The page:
Jeremy Warner's Outlook: Generics raise pressure on Big Pharma

Zero sum game of taxing enterprise; ITV's good day to bury the bad news; B of A's lack of fun in investment banking
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The Independent Online

AstraZeneca's David Brennan is probably right to insist that last night's surprise decision by the European Patent Office to revoke the patent on the company's top selling anti-asthma treatment, Symbicort, won't have any near-term implications for the product's growth potential.

Rules governing "data exclusivity" make it virtually impossible for generic rivals to launch any immediate challenge to the product's position. First, they must go through their own process of clinical trials and development. They are not allowed to use the work already undertaken by Astra. They must also develop to required standards their own respiratory delivery device.

So although yesterday's ruling lowers the bar for generic competition, it doesn't entirely remove it. None the less, it is yet another headache for Mr Brennan as he struggles to develop a credible pipeline of new treatments to replace the old ones as they fall off patent. AstraZeneca is not alone. GlaxoSmithKline faces a similar patent challenge from generics on its read-across asthma treatment, Seretide. This is currently the company's best selling product.

The wider point is that all the big pharmaceutical companies are increasingly under siege from generic rivals, who are pushing at an open door with governments and health insurers in their campaign to strip Big Pharma of lucrative patent protections. Once upon a time, it was just antibiotics, blood pressure pills and other assorted mass-market treatments that the generics went for. Now they are trying to climb ever further up the value chain. The Big Pharma business model is under attack as never before. It's not yet clear how it will emerge from the battle.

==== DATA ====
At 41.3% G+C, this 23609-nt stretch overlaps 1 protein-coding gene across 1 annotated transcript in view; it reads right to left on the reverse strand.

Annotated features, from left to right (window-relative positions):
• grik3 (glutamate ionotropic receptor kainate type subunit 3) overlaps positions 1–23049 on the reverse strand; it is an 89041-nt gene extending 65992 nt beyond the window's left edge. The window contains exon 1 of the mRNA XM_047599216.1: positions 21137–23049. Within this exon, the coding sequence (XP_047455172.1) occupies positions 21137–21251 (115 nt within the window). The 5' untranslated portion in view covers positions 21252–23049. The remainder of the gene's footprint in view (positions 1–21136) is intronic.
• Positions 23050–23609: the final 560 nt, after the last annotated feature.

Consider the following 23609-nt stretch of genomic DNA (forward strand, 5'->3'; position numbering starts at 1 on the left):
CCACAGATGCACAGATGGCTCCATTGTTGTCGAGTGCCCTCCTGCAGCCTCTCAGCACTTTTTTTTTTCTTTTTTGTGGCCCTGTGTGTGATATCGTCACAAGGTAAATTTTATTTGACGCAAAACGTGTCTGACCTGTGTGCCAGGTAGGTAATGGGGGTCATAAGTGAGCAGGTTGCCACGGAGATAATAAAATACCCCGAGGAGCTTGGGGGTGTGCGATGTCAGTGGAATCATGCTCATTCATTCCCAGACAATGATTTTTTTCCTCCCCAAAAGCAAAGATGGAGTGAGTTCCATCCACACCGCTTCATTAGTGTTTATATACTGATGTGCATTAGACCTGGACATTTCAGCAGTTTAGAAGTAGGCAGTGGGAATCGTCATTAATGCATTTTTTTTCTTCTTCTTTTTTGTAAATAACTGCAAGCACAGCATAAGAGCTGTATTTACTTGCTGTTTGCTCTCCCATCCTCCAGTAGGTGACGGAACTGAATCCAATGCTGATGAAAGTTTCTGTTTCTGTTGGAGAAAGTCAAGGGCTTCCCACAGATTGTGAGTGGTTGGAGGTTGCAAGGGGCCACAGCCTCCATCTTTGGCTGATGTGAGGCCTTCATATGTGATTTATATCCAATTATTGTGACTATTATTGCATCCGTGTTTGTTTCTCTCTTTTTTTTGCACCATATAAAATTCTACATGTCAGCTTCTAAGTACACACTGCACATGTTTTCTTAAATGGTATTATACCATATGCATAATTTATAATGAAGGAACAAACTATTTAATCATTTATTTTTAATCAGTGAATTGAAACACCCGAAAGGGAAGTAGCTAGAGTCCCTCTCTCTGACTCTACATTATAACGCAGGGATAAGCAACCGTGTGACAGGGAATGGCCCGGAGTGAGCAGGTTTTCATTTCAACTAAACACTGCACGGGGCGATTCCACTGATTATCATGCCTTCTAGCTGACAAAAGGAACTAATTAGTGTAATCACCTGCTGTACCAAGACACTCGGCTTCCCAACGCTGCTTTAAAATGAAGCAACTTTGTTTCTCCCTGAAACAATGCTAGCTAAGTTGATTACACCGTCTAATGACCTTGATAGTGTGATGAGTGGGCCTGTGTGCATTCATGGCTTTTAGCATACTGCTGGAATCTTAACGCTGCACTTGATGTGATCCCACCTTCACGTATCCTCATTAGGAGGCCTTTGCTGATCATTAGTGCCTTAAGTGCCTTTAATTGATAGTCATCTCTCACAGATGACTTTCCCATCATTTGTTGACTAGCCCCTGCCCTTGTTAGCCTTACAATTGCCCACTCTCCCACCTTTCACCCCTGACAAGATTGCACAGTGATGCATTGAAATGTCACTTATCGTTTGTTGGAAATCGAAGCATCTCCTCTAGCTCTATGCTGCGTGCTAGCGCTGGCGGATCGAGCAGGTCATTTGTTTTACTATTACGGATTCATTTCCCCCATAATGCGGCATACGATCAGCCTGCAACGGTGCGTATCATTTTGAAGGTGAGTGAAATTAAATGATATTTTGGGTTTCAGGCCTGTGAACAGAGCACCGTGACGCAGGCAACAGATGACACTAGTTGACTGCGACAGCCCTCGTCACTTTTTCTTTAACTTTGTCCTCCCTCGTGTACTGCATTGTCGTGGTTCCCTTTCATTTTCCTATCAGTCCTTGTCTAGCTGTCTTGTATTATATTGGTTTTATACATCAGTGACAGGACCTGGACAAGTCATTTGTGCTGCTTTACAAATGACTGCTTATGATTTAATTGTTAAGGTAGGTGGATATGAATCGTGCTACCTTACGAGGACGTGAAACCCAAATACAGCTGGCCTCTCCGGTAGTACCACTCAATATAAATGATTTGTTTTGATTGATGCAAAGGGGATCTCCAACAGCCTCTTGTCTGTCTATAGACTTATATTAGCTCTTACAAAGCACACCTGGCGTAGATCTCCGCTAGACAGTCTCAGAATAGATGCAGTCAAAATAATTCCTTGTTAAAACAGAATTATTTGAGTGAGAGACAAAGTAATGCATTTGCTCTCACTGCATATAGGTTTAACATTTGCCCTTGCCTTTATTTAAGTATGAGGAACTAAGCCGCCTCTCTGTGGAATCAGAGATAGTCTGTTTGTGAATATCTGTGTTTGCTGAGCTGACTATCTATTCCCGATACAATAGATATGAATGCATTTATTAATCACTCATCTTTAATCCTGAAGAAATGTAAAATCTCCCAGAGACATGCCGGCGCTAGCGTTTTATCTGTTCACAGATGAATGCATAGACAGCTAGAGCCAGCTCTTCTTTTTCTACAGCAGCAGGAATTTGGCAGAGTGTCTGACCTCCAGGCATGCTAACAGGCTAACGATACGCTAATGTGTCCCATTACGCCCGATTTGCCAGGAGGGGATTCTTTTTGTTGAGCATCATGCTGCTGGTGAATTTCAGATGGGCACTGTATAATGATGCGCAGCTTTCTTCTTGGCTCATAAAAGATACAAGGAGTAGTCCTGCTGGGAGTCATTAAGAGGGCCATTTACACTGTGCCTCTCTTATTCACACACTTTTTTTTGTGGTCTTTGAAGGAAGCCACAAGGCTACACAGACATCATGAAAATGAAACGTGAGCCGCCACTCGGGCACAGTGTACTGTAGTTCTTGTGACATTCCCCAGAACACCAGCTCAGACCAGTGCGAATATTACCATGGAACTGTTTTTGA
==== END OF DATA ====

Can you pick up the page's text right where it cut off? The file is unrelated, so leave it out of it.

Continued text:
Zero sum game of taxing enterprise

The wisest comment so far made on the Chancellor's capital gains and inheritance tax reforms comes from a previous Treasury incumbent and now, among other things, a director of The Independent's parent company, Indep-endent News & Media.

In a recent interview, Ken Clarke said that when he was Chancellor he gave up on tax reform after it was pointed out to him by Treasury officials that whatever he did, there would be winners and losers, and that he would always get a lot more complaints from the losers than he got thanks from the winners. So it is proving with capital gains tax reform.

Yet I'm suspicious of the growing volume of commentary to the effect that Gordon Brown's reign as Prime Minister is as good as over before it's properly even begun because he bottled the election date, compounded the error by stealing Tory proposals on inheritance and non-dom taxes, and then further undermined Labour's pro-business credentials by abolishing taper relief on capital gains.

The tax proposals may have been poorly thought out, and certainly with the benefit of hindsight, it would have been better for Labour if, as Ken Clarke suggests, the Government had left well alone. It is hard to believe the reforms would have been announced at all but for the fact that they were intended as part of a pre-election vote booster which overnight became redundant when a poor showing in the polls caused the Prime Minister to pull out of holding a snap election.

Yet they are only directly relevant to Labour's long-term electoral prospects to the extent that the musings of the right-leaning press have an all-pervading, trickle-down influence on the population as a whole.

In fact, the capital gains tax reforms only directly affect a tiny, albeit powerful, minority of voters. The vast bulk of the population is totally untouched by them, and that goes too for the estimated 1.7 million in save-as-you-earn employee share ownership schemes. Few of these people are in practice going to be realising gains of more than the tax-free allowance of £9,200 a year. Only 250,000 pay capital gains tax in any shape or form each year at the moment. Those able to utilise taper relief are a much smaller cohort.